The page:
Cryptogenic pyogenic liver abscess as a sign of colorectal cancer: a population-based 5-year follow-up study
Article first published online: 23 AUG 2010
© 2010 John Wiley & Sons A/S
Volume 30, Issue 9, pages 1387–1393, October 2010
How to Cite
Lai, H.-C. and Lin, H.-C. (2010), Cryptogenic pyogenic liver abscess as a sign of colorectal cancer: a population-based 5-year follow-up study. Liver International, 30: 1387–1393. doi: 10.1111/j.1478-3231.2010.02327.x
- Issue published online: 1 SEP 2010
- Article first published online: 23 AUG 2010
- Received 18 January 2010Accepted 23 July 2010
- colorectal cancer;
- cryptogenic pyogenic liver abscess;
Background/aims: No large-scale population-based study has ever been conducted to examine the relationship between cryptogenic pyogenic liver abscesses (PLA) and the subsequent risk of colorectal cancer. This study aimed to estimate the risk for colorectal cancer following a diagnosis of cryptogenic PLA over a 5-year period.
Methods: The study group comprised 274 patients who visited an outpatient care centre or were hospitalized with a diagnosis of cryptogenic PLA between 2001 and 2003. The comparison group included 1370 randomly selected subjects. Cox proportional hazard regressions were performed to compare the 5-year colorectal cancer-free survival rates for these two groups.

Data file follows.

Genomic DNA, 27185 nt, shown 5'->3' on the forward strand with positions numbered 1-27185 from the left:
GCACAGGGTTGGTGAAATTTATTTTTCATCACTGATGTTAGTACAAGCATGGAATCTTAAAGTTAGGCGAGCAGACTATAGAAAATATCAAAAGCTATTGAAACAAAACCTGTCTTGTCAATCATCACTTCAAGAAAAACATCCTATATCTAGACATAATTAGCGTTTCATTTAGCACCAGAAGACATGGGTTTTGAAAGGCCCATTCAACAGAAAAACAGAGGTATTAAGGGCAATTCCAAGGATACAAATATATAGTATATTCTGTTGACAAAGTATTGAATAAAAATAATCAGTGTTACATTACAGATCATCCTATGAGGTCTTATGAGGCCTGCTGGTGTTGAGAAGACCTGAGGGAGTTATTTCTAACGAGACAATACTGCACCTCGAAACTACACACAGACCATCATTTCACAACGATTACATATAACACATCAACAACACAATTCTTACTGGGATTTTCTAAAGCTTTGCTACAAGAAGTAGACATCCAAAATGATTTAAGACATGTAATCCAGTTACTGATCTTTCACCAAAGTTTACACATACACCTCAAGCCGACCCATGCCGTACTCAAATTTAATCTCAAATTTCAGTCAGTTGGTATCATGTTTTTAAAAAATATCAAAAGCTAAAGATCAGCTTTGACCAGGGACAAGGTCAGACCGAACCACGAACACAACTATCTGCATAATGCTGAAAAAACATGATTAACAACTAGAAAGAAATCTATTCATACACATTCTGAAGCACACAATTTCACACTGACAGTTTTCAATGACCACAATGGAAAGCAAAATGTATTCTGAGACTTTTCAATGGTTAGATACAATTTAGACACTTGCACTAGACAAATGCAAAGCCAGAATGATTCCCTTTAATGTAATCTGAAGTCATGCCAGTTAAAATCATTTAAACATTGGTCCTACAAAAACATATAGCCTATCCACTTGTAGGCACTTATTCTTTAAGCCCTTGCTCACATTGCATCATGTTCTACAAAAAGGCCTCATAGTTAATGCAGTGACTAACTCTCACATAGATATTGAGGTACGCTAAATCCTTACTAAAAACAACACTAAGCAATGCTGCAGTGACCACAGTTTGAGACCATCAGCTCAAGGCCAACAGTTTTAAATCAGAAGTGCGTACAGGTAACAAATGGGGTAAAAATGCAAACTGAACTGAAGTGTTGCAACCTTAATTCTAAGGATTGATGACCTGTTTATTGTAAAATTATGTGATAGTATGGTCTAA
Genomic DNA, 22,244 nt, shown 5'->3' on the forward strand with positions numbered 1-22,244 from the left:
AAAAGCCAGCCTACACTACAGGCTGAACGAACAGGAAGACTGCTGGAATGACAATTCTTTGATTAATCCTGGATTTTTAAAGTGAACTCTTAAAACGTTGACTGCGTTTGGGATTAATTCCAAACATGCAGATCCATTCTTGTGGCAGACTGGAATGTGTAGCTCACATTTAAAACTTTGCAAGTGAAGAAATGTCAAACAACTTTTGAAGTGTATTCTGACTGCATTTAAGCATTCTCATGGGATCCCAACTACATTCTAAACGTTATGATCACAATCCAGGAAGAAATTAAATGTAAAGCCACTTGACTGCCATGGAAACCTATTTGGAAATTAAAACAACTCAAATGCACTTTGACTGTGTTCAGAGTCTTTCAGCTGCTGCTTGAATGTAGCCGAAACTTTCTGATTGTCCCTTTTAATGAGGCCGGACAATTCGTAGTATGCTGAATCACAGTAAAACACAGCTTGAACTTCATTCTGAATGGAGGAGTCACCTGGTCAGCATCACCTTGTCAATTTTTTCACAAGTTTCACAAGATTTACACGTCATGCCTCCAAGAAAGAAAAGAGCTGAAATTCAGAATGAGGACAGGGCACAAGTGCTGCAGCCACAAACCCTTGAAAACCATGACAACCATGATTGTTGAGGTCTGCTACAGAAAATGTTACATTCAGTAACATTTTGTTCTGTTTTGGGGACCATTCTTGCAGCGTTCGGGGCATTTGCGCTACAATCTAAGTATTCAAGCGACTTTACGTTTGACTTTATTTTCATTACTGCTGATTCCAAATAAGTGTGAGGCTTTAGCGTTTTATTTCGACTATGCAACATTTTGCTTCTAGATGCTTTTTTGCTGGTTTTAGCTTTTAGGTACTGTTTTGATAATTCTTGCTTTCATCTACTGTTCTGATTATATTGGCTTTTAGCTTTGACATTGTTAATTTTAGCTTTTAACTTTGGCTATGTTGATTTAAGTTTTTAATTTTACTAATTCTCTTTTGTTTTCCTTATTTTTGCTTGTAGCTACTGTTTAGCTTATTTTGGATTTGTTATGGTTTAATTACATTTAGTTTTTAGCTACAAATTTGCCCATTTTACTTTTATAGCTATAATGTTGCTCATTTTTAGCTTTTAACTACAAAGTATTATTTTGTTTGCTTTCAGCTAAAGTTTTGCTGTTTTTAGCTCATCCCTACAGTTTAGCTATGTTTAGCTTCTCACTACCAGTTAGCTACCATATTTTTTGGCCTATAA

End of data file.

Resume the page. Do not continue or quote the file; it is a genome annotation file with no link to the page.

Results: Of the total sample, 40 patients from the study group (2.43%) had colorectal cancer during the 5-year follow-up period: 15 (5.45% of those with cryptogenic PLA) and 25 from the comparison group (1.82% of the comparison group). After adjusting for patients' age, sex, monthly income, level of urbanization and geographical location, the hazard of colorectal cancer during the 5-year period was 3.36 times greater for patients with cryptogenic PLA than for the comparison group [95% confidence interval (CI)=1.72–6.56, P<0.001]. The adjusted hazard of colorectal cancer during the 5-year follow-up period was 5.54 times higher for cryptogetic PLA patients with diabetes (95% CI=2.11–14.56, P<0.001) than the comparison group and 2.64 times higher among PLA patients without diabetes (95% CI=1.19–5.85, P<0.05).
Conclusions: We conclude that cryptogenic PLA is an alarm that may signal colorectal cancer, especially among female patients with diabetes.